US President Donald Trump said at a press conference at the White House yesterday that he would not commit to a peaceful transfer of power “win, lose or draw” to Democrat Joe Biden. He has again cast doubt on postal voting and insisted “there won’t be a transfer, frankly, there’ll be a continuation.”

Business and economy

Australian bank Westpac is set to become the second top lender in the country to pay huge fines for breaching money laundering rules. If the A$1.3bn (£0.7bn) fine is finally approved in court, it will be the largest civil penalty in Australian corporate history. Officials have said some of the international transactions the bank failed to adequately report were potentially linked to child exploitation.
The European commission plans to clamp down on ‘sweetheart’ corporate tax deals across the European Union as pressure mounts for firms and individuals to share the burden of recessions. The campaign is part of the bloc’s reforms in its €750bn recovery fund and is aimed at specific tax measures that distort the single market. (£)
Major carmakers have sued the US government over what they believe are “unlawful” tariffs imposed on certain parts imported from China. Tesla, Volvo, Ford and Mercedes filed their lawsuits against the Trump administration this week, naming the US trade representative, Robert Lighthizer, as a defendant. Elon Musk’s electric car company seeks cancellation of the levies along with a “refund, with interest” of duties already paid.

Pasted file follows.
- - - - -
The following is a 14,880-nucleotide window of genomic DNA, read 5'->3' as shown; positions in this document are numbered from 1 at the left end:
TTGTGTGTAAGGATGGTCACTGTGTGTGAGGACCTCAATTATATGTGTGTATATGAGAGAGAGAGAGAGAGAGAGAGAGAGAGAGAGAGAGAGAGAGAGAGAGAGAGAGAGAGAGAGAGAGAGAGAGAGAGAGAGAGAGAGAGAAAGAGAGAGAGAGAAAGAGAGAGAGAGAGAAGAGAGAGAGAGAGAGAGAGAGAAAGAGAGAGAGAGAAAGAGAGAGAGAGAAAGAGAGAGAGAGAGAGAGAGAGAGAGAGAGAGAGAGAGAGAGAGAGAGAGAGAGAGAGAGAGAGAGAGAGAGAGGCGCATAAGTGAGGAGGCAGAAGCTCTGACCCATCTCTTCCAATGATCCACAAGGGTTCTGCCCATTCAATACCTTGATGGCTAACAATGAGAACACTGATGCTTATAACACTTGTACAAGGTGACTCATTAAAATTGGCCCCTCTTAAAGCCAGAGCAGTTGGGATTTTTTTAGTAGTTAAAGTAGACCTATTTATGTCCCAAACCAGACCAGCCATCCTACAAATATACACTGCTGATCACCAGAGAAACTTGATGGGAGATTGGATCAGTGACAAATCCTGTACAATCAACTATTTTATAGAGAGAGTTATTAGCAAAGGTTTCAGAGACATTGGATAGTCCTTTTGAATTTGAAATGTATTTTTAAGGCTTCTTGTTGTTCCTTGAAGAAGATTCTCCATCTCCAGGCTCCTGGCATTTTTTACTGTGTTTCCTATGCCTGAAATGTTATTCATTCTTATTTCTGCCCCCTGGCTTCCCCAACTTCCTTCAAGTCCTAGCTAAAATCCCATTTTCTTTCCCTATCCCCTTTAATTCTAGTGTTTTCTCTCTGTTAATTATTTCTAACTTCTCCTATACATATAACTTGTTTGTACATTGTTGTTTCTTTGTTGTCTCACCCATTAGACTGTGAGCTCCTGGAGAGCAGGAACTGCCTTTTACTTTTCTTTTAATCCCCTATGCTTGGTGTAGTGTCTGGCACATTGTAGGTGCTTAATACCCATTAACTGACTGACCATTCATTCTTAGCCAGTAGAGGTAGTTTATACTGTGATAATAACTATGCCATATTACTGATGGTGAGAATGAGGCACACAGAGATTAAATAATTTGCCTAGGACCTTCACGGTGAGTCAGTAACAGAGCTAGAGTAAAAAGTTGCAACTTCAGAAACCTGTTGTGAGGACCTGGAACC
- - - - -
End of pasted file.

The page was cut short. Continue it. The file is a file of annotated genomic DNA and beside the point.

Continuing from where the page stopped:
Columns of note

In the Financial Times, Philip Stephens looks at how Donald Trump has put the world’s most powerful democracy on the side of authoritarianism. The US president’s transactional approach to foreign policy has left no place for grand strategies, let alone values, which explains, Stephens argues, his warm relationships with fellow hardline nationalists such as India’s Narendra Modi and Israel’s Benjamin Netanyahu. In the case of China, Xi Jinping was hailed by Trump as a potential business partner until the US president decided he could win votes by bashing Beijing, according to the author. (£)
Afua Hirsch explains in the Guardian how “lookism” – the ridiculous idea that women become socially, professionally or aesthetically redundant after a certain age – continues to hold women in broadcasting back. Hirsch argues that what happens to female broadcasters is not just a symptom of what happens to women in general, but also a cause. Speaking as a woman of colour, she concludes that if white female broadcasters are at risk of “being discarded the minute they no longer conform to ideas of youthful female beauty, it looks less than peachy for everyone else.”

Cartoon source: The Telegraph


What happened yesterday?

London stocks finished higher on Wednesday despite a weak purchasing managers’ index data in the UK. The FTSE 100 ended the session up 1.2% at 5,899.26, while sterling was stronger against both the dollar by 0.24% at $1.2764 and the euro by 0.48% at €1.0927.
In the US, the S&P 500 lost 2.4% after the Federal Reserve emphasised the need for Congress to agree on a new round of stimulus to support the economic recovery. The Nasdaq Composite fell three per cent, bringing its losses to about 12% since August.